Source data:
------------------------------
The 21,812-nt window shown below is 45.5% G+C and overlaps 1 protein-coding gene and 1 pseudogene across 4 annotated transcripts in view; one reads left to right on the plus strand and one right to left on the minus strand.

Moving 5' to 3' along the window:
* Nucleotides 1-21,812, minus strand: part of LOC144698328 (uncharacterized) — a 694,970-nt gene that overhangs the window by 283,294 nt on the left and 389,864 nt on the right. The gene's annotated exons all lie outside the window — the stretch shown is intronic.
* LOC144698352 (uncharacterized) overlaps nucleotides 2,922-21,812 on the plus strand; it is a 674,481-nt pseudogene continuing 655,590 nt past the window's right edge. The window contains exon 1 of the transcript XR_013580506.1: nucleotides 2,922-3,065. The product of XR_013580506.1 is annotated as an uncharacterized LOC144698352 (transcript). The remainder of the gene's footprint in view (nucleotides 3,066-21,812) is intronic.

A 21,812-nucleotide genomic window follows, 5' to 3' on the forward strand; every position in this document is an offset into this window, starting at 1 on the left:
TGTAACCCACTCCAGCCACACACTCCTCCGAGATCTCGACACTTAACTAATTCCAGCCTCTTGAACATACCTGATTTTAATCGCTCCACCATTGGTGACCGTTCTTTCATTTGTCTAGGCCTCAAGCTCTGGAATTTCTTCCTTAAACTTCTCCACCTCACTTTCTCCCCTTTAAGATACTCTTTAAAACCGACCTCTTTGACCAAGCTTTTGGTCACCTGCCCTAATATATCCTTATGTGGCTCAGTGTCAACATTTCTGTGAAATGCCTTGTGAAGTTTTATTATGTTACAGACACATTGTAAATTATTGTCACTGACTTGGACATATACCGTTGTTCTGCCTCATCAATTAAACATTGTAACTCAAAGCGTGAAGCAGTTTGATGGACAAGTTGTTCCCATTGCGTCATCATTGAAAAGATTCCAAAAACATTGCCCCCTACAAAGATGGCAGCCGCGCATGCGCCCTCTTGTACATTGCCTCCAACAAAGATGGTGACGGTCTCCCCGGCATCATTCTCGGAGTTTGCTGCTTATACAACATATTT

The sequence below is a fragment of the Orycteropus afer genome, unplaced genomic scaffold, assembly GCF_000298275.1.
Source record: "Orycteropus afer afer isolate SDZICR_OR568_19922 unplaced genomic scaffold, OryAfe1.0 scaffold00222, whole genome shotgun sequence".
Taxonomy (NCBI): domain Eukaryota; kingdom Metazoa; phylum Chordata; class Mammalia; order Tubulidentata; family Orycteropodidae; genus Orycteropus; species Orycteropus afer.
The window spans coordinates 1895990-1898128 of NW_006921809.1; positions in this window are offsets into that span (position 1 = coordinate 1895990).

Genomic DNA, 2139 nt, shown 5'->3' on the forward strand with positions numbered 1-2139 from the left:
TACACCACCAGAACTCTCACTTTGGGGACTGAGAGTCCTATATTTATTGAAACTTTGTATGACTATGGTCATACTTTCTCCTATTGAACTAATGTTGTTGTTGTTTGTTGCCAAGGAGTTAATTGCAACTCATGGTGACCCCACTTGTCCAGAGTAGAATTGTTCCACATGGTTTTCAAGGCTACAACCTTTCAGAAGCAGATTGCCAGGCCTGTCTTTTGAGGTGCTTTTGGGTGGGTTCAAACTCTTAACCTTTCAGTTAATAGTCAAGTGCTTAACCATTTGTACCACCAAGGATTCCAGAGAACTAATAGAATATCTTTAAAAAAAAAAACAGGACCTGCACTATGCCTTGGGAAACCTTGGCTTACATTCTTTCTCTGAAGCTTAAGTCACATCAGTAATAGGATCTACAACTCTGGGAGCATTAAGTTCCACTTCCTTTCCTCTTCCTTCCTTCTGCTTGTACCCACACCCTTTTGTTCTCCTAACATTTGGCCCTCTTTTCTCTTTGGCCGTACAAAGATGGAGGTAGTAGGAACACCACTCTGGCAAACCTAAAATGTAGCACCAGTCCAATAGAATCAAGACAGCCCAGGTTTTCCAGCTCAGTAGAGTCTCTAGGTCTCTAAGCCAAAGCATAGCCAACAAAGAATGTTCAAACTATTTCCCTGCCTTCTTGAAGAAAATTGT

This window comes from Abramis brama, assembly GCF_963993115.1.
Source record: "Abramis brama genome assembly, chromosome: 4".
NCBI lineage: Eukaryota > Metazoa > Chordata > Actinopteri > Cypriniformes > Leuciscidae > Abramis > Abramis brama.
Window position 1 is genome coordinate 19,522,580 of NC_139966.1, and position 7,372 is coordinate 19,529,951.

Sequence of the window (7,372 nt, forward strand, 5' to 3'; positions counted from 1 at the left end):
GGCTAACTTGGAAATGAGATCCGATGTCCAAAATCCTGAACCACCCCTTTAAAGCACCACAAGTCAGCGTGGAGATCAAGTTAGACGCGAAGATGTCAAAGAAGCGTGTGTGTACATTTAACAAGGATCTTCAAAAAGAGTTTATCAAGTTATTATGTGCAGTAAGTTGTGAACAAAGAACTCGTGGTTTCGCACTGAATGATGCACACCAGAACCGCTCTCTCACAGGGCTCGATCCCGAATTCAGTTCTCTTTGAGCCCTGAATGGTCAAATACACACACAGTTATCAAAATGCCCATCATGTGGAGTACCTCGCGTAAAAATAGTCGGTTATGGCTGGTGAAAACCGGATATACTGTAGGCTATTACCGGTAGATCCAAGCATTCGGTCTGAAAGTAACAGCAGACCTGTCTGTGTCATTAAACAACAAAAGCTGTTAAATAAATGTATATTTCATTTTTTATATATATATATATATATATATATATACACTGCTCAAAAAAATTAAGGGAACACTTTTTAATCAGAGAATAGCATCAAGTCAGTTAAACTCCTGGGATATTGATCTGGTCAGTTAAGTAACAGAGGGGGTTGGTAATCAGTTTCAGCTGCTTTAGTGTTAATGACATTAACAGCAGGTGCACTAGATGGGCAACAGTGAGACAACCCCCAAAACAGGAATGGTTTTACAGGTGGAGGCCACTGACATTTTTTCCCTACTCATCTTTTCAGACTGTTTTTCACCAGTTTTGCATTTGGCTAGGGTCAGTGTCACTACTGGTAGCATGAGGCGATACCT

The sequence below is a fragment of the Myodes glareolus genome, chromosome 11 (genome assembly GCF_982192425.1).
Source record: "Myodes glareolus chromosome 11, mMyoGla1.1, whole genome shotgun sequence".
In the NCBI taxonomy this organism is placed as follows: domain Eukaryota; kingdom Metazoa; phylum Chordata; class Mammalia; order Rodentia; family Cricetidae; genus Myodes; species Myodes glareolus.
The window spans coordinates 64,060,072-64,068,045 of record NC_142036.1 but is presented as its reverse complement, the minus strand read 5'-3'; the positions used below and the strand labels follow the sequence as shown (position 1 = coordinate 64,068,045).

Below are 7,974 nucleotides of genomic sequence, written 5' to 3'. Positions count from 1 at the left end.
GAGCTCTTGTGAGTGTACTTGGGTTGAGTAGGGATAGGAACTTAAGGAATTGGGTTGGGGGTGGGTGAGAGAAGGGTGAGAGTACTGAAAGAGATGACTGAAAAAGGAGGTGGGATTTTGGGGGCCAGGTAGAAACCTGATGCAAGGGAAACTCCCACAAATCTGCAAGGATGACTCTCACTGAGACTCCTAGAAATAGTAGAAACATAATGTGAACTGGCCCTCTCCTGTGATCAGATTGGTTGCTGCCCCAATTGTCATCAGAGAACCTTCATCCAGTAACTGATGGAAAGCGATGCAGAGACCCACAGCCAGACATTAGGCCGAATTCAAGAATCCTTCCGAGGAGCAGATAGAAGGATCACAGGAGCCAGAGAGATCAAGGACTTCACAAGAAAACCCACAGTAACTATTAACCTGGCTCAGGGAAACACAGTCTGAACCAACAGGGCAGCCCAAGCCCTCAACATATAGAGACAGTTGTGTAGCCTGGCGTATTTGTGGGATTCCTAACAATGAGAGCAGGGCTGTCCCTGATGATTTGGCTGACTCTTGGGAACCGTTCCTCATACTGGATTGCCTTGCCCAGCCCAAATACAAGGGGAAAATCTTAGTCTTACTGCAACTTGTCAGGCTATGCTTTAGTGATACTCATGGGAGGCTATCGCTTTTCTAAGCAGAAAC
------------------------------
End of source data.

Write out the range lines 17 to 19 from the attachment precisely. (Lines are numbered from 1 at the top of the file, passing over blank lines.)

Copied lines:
Sequence of the window (7,372 nt, forward strand, 5' to 3'; positions counted from 1 at the left end):
GGCTAACTTGGAAATGAGATCCGATGTCCAAAATCCTGAACCACCCCTTTAAAGCACCACAAGTCAGCGTGGAGATCAAGTTAGACGCGAAGATGTCAAAGAAGCGTGTGTGTACATTTAACAAGGATCTTCAAAAAGAGTTTATCAAGTTATTATGTGCAGTAAGTTGTGAACAAAGAACTCGTGGTTTCGCACTGAATGATGCACACCAGAACCGCTCTCTCACAGGGCTCGATCCCGAATTCAGTTCTCTTTGAGCCCTGAATGGTCAAATACACACACAGTTATCAAAATGCCCATCATGTGGAGTACCTCGCGTAAAAATAGTCGGTTATGGCTGGTGAAAACCGGATATACTGTAGGCTATTACCGGTAGATCCAAGCATTCGGTCTGAAAGTAACAGCAGACCTGTCTGTGTCATTAAACAACAAAAGCTGTTAAATAAATGTATATTTCATTTTTTATATATATATATATATATATATATATACACTGCTCAAAAAAATTAAGGGAACACTTTTTAATCAGAGAATAGCATCAAGTCAGTTAAACTCCTGGGATATTGATCTGGTCAGTTAAGTAACAGAGGGGGTTGGTAATCAGTTTCAGCTGCTTTAGTGTTAATGACATTAACAGCAGGTGCACTAGATGGGCAACAGTGAGACAACCCCCAAAACAGGAATGGTTTTACAGGTGGAGGCCACTGACATTTTTTCCCTACTCATCTTTTCAGACTGTTTTTCACCAGTTTTGCATTTGGCTAGGGTCAGTGTCACTACTGGTAGCATGAGGCGATACCT

The sequence below is a fragment of the Myodes glareolus genome, chromosome 11 (genome assembly GCF_982192425.1).